Humans, once in constant motion as hunters and gatherers, are moving less than ever. At first, this trend seemed like progress: Transferring our heavy and dangerous work to animals, then machines, enabled more people to live longer. As recently as the 1950s, doctors considered exercise dangerous for people over age 40; for heart disease, which was then killing a record number of Americans, they prescribed bed rest. This was partly based on their concept of what “exercise” was: Early physiologists conducted studies on their (typically young, male) graduate students or on military servicemen — and in order to become more fit than they already were, these subjects needed to work out hard. “The mantra was, You have to go to a gym, you have to do high-intensity physical activity,” says Abby C. King, a professor of health research and policy and medicine at Stanford University: “this sort of ‘no pain, no gain’ phenomenon.”
That notion began to change with the 1968 publication of “Aerobics,” by Kenneth Cooper, an Air Force physician, who argued that anyone could take measures to prevent heart disease with regular “aerobic” exercise, like swimming or jogging, that increases heart rate and oxygen uptake, “improving the overall condition of the body” and thereby “building a bulwark against many forms of illness and disease.” But it was hard to tease apart whether physical activity made people healthier or whether healthier people were more likely to be active. In a landmark study published in 1989, Cooper and colleagues tried to address this problem by considering subjects’ physical fitness, a metric determined by assessing performance on a treadmill test. Theirs is believed to be the first long-term study of men and women to show that the higher a person’s fitness level, the lower their risk of mortality, especially from cardiovascular disease and cancer. But physical fitness, they noted, is not the same as physical activity, the amount of movement a person gets in the course of their daily life. The only way researchers could learn about the latter was by asking people to describe their behavior — a much less precise method than measuring their cardiovascular capacity in a lab.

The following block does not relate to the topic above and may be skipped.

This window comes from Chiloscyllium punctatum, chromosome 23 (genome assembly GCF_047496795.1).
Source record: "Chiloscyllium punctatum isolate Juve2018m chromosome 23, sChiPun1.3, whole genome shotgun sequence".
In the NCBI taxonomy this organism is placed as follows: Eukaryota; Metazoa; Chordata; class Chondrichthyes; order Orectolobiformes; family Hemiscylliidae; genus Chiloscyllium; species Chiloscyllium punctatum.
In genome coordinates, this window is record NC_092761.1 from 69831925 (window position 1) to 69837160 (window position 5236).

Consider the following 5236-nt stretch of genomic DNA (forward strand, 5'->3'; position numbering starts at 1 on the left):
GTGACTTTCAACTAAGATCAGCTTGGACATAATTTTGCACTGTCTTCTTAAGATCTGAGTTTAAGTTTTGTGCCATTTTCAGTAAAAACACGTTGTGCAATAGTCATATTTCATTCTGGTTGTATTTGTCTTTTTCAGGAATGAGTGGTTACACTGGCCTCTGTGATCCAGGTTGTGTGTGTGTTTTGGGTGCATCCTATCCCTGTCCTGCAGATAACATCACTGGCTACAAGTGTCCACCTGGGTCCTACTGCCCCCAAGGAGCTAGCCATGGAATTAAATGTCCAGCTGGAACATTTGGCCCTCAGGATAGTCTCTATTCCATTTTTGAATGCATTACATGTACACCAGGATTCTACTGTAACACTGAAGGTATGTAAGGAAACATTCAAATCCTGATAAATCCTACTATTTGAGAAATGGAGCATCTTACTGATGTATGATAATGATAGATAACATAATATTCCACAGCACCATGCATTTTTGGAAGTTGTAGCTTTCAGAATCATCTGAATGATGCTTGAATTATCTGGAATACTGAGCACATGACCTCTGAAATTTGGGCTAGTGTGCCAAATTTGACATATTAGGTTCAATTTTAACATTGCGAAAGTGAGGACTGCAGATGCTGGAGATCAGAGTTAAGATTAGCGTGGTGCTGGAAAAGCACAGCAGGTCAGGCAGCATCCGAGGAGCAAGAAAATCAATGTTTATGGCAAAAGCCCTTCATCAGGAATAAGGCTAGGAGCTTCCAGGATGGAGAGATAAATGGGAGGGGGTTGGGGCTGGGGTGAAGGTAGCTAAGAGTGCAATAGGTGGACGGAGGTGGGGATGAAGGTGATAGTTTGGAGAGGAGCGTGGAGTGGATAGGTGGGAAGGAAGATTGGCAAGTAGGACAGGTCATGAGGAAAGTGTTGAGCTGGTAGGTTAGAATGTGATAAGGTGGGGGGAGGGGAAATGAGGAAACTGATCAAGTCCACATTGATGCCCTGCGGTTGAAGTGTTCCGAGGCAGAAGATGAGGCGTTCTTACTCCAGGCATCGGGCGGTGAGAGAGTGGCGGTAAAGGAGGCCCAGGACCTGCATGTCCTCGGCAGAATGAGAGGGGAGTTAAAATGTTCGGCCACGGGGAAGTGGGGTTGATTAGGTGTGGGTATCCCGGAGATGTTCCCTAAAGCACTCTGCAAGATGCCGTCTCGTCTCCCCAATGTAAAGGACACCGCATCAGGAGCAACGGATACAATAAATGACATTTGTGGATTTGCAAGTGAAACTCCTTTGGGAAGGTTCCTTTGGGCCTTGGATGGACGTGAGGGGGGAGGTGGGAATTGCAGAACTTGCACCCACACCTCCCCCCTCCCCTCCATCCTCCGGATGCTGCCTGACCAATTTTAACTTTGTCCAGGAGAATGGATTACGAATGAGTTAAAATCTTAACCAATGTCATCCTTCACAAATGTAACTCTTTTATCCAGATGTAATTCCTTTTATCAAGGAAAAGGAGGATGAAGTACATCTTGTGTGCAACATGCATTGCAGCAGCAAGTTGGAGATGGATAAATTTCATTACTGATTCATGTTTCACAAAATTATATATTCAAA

Not having an objective way of measuring how much activity people were doing made it difficult to observe the full range of that activity’s health benefits. Until 2008, the federal government usually offered physical-activity recommendations as part of its official dietary guidelines, as a way of balancing energy intake with expenditure. But by that year, when the United States Department of Health and Human Services issued its first set of physical-activity guidelines, there was ample evidence that the more “moderate” to “vigorous” activity people reported doing, like brisk walking or raking leaves, the lower their risk of diabetes, certain cancers and cardiovascular disease. Now the department includes Alzheimer’s disease, depression, anxiety and insomnia and recommends that adults get at least 150 minutes of moderate-to-vigorous exercise a week.
Such a broad goal was necessary largely because activity that takes place at a lower intensity for less than 10 minutes had been nearly impossible to study. “We never asked about light-intensity physical activity, because we realized it’s poorly reported,” says I-Min Lee, a professor of medicine at Harvard Medical School. “Putzing around your house, picking up after yourself, doing a little bit of light gardening — how well do people remember that?”